Udacity CS 101: Lists Part II (append, +, len)

There is a specific method called append() provided by lists. It is used to append an element to a list. This mutates the original list (it does not create a new list.:

listSay = ['How','Are']listSay.append('You')

print listSay # will give you ['How','Are','You']

This might remind you of the ‘+’ operator we use for joining strings, lists can use this operator too:

listSay = ['How','Are']

listGreet = ['You','Today']

hello = listSay + listGreet

print hello # will give you ['How','Are','You','Today']

# this however creates a new list and assigns it to the variable hello

Another useful procedure that we can use on lists is len(), this counts the number of elements in a list.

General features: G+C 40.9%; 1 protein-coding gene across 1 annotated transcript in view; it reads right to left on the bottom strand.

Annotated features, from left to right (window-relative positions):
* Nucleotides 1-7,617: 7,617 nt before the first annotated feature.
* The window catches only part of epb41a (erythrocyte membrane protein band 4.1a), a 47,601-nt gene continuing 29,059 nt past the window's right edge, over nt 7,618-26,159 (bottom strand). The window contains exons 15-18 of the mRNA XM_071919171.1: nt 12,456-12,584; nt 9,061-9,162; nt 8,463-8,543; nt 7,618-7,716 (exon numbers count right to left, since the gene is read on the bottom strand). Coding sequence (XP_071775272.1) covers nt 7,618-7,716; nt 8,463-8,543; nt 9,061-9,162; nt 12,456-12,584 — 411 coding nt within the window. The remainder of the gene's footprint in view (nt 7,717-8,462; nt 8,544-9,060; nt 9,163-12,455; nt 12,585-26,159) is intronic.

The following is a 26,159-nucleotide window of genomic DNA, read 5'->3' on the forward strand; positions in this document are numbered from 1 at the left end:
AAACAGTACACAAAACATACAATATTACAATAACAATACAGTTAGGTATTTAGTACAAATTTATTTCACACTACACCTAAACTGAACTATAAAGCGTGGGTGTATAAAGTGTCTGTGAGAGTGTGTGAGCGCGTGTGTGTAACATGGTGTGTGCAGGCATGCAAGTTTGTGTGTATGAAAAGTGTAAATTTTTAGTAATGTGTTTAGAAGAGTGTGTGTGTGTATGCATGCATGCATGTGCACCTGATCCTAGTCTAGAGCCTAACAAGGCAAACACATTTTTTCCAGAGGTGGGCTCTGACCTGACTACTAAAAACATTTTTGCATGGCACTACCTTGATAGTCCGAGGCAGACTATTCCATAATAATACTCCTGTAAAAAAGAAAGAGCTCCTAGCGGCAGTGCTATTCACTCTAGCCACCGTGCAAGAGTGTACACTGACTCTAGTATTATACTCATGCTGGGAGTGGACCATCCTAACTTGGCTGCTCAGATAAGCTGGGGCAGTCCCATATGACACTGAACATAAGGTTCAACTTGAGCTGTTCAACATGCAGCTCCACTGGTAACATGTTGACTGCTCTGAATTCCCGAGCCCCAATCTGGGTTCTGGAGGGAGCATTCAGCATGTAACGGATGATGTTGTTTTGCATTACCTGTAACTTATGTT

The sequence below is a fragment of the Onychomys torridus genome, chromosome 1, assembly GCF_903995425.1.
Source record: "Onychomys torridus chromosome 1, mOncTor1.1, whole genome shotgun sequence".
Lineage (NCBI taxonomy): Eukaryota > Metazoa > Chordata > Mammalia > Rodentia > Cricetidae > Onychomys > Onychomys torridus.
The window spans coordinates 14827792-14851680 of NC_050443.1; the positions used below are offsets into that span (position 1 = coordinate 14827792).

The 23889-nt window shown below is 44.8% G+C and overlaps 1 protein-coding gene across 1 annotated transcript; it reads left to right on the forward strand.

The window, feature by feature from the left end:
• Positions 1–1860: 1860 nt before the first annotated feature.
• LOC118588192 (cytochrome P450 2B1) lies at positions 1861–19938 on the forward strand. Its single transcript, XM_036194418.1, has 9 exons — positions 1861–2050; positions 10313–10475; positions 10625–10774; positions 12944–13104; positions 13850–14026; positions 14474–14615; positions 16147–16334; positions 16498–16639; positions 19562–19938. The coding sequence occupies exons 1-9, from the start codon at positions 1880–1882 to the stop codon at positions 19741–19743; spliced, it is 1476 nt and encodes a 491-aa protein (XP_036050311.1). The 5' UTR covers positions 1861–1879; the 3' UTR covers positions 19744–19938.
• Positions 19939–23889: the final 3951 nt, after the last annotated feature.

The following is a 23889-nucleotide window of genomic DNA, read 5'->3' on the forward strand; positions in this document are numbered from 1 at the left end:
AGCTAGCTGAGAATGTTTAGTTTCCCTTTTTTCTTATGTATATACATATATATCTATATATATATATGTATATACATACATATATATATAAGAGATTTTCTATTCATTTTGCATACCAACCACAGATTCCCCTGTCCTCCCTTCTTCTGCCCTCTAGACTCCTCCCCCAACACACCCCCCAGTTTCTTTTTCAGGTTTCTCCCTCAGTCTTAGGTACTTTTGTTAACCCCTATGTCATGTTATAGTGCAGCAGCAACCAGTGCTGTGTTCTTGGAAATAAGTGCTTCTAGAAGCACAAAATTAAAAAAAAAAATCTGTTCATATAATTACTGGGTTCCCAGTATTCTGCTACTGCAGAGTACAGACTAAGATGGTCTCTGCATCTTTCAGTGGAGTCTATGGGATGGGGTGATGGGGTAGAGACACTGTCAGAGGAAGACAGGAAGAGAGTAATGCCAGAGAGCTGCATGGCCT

listSay = ['How','Are']

print len(listSay) # will give you 2

listGreet = ['How',['Are','You','Today']]

print len(listGreet) # will give you 2 too

As you can see, len() will not probe into nested list, it just gives a head-count of the number of first-level elements in the list.

We can also use len() on strings, which will give us the number of characters in the string:

greet = 'hello!'

print len(greet) # will give us 

The subsequent video lectures talk about CPU register, DRAM, hard drive and memory in general. I haven’t got much to cover on that so we’ll skip that, and I’ll see you at “For Loops”.

This Udacity post references Udacity CS 101 Unit 3 Chapters 14, 15

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